The Baha'is believe that no matter what height of spiritual, scientific and material success man may reach, he is and will forever be in need of divine guidance bestowed upon him by the Prophets of God. It is only through Them that man can comprehend the secrets of true civilization and recognize the Will of God and His Purpose. The Baha'is also believe that it is through a complete understanding and the full establishment of Their highly valued and vital precepts and teachings that man can attain the highest state of happiness, and eventually rejoice in the presence of his Lord.

Let us ponder once more upon this design and behold with our own eyes the perfect realization of Christ's prayer. The lights of the Kingdom on High are mirrored forth by the Manifestations of God upon the plane of creation, thus fulfilling the promise of the appearance of God's Kingdom on earth, as it is in heaven.

7. The letters the Greatest Name symbol contains
Let us study the letters in the symbol to discover what they signify. The three horizontal lines and the one vertical line in the Greatest Name symbol are composed of the letters "B" and "H". "B" stands for the name of Baha and "H" stands for the name of Bab. Aboo Basseers says that he asked the Imam Jafar as to the meaning of "BESMELLAH" (In the name of God). The Imam answered,

"The letter "B" stands for Baha'u'llah..." (Fazilat Besmellah, p 44 by Abbass Rezai, Teheran)

To grasp the significance and the important implications of this beautiful and artistic combination, we must bear in mind that among the Near-Eastern people the Phoenicians were the first to sail their boats to distant lands. Wherever they travel led, they established trading centres, and as traders found themselves forced to adopt some practical way of recording their commercial transactions. The characters they adopted became their alphabet and in the course of centuries this alphabet developed and gradually became a pattern of alphabets used in both the East and the West.

Gibbon says

"Phoenicia and Palestine will forever live in the memory of mankind; since America as well as Europe, have received letters from the one, and religion from the other." "The use of letters was introduced among the savages of Europe about fifteen hundred years before Christ; and the Europeans carried them to America about fifteen centuries after the Christian era. But in a period of three thousand years, the Phoenician alphabet received considerable alteration; as it passed through the hands of the Greeks and Roman." ( Gibbon, "The Decline and Fall of the Roman Empire", ch.1, P 32 )

Will Durant, in his monumental Story of Civilization, describes this contribution as the most precious legacy of the ancient cultures.

8. Ancient Alphabets
The Phoenicians used their alphabet for both letters and numbers, therefore each letter had a numerical value. Their alphabet starts as follows.

Numerical Letter value:
a= 1, h= 8, b= 2, t= 9, j= 3, i= 10, d= 4, k= 20, h= 5, l= 30, w= 6, m= 40, z= 7, n= 50

When the Phoenicians wished to say, "One house; two years; or nine letters", they would write, "a house; b years; t letters." There are some very interesting remnants of the influence exerted by this very ancient people of the Near East still to be found in the western languages of today. The four letters, "K", "L", "M" and "N" are in the same order in English, French and some other western alphabets just as they appeared in the Phoenician alphabets, illustrated above.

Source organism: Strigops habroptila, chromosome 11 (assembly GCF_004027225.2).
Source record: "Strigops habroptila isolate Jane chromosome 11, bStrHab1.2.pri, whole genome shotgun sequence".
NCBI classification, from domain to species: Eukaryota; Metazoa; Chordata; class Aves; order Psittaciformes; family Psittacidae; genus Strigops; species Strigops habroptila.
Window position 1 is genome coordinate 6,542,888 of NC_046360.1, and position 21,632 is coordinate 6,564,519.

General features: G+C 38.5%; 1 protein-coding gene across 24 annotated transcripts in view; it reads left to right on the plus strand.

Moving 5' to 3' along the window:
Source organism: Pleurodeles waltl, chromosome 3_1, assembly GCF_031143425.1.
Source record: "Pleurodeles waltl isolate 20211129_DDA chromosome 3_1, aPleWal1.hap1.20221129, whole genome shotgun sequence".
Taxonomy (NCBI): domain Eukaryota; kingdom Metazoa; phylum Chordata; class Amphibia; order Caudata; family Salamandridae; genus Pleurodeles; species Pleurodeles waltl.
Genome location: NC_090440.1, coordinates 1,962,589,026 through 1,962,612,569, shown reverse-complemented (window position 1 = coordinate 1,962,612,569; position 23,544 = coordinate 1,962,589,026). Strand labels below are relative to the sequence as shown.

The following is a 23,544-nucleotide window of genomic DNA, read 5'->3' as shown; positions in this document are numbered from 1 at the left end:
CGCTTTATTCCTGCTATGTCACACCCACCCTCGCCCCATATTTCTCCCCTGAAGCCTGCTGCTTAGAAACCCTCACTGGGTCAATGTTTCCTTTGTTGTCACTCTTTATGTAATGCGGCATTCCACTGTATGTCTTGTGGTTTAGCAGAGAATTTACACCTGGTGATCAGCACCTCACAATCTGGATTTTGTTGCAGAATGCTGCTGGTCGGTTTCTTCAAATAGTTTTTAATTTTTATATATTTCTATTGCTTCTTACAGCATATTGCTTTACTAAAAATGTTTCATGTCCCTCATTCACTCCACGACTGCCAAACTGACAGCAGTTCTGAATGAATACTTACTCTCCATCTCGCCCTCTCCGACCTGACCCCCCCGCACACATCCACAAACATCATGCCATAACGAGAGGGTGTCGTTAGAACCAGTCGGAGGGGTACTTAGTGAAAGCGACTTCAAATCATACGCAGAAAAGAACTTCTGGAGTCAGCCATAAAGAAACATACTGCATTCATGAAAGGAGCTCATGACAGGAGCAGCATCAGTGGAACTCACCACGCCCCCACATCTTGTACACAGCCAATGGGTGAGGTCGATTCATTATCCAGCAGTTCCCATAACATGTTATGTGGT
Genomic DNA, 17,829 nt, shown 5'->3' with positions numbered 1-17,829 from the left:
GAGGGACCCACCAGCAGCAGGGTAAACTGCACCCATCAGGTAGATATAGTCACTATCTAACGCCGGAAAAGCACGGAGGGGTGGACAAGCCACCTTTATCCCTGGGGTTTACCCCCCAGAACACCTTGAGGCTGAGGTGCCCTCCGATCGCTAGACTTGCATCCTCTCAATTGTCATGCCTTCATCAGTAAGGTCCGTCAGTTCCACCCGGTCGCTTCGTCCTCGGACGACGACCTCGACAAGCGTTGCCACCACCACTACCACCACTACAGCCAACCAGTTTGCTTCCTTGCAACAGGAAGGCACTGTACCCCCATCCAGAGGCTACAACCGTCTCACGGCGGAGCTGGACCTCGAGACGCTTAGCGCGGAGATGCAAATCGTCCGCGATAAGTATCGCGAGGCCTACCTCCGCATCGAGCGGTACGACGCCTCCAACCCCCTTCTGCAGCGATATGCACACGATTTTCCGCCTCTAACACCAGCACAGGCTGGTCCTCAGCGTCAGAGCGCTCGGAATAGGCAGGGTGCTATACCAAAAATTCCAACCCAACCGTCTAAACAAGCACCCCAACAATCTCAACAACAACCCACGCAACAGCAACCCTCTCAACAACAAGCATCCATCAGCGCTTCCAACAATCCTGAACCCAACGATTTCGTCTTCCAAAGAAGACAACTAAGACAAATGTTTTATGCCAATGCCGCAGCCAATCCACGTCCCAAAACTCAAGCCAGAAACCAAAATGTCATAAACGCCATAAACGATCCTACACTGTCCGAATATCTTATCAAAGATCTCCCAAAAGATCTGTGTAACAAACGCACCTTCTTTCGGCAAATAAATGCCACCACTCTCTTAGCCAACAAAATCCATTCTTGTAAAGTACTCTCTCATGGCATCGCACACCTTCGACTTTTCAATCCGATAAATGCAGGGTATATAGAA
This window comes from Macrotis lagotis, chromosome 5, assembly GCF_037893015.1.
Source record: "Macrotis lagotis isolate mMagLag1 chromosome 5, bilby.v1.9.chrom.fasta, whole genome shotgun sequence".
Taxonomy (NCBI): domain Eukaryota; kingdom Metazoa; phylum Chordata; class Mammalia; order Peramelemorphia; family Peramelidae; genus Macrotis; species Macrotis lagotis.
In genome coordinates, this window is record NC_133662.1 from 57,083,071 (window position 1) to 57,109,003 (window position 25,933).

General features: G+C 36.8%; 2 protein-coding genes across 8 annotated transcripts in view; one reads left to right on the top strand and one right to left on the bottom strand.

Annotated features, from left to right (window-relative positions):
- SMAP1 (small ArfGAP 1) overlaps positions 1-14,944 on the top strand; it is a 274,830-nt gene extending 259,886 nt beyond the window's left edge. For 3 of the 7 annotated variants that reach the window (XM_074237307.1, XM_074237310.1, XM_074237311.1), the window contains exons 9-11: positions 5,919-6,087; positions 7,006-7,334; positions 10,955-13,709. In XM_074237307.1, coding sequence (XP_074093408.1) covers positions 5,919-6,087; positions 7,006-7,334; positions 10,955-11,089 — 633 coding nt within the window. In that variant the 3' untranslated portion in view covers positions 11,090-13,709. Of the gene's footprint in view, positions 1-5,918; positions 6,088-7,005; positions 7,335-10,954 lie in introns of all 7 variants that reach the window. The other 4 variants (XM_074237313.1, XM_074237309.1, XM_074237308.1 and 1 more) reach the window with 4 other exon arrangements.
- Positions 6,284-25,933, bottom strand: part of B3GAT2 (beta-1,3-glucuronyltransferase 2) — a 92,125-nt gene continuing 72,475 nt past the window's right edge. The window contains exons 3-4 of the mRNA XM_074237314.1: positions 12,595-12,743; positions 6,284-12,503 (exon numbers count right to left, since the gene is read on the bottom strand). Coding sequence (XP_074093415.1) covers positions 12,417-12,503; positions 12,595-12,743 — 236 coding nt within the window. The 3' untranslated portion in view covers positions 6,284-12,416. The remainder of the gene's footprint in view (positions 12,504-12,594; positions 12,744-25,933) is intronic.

The next stage in the science of numbers was the acquisition of numbers by the Moslems who acquired them from the Indians. To the nine digits of the Indians, the "zero" discovered by the Arabs completed the science of numbers. The world is indebted to the Indians for this very valuable and fundamental contribution.

Had it not been for these numbers, the science of mathematics would have stood still, and without mathematics man could not have progressed in technology, nor could he have fashioned instruments with which he changes the face of the earth today.

The Hebrew alphabet used by Israeli people today is exactly the same. The people of the East continued to give numerical values to the letters of their alphabet even though they had the Indian numbers. Today it is still common to find that poets, doctors of religion and writers convey their thoughts through this symbolic method of letters and their numerical value.

This method was used a great deal by the Bab. He very often gave people and places surnames which had the same numerical value as the original names. For example, he called Mah-ku, "Basis" (open). Mah-ku and Basit have the same numerical value of 72. He called Chihriq, "Shad id" (previous). Both of these have a numerical value of 318. Likewise, the great author of the "Drawn Breakers" was named Muhammad, but surnamed Nabil; both names have a numerical value of 92. It is this same method which is used for the designs of the symbols of the Greatest Name.

9. The Names of the Bab and Baha'u'llah
We repeat that the two letters "b" and "h" stand for the names of Baha'u'llah and the Bab respectively. The numerical value of "Bab" is 5:

B = 2
A = 1
B = 2

The numerical value of Baha is 9:

B = 2
A = 1
H = 5
A = 1

Nine is the perfect number, on the top of the ladder of the numerical progressive elevation. It is very mysterious, and more than any other number, full of special qualities and potencies. The numbers end with nine. After nine whatever we write in the form of digits is repetition of the same figures. Mankind throughout ages will gradually fathom the mysteries of this special number which is the numerical manifestation of the Greatest Name: Baha.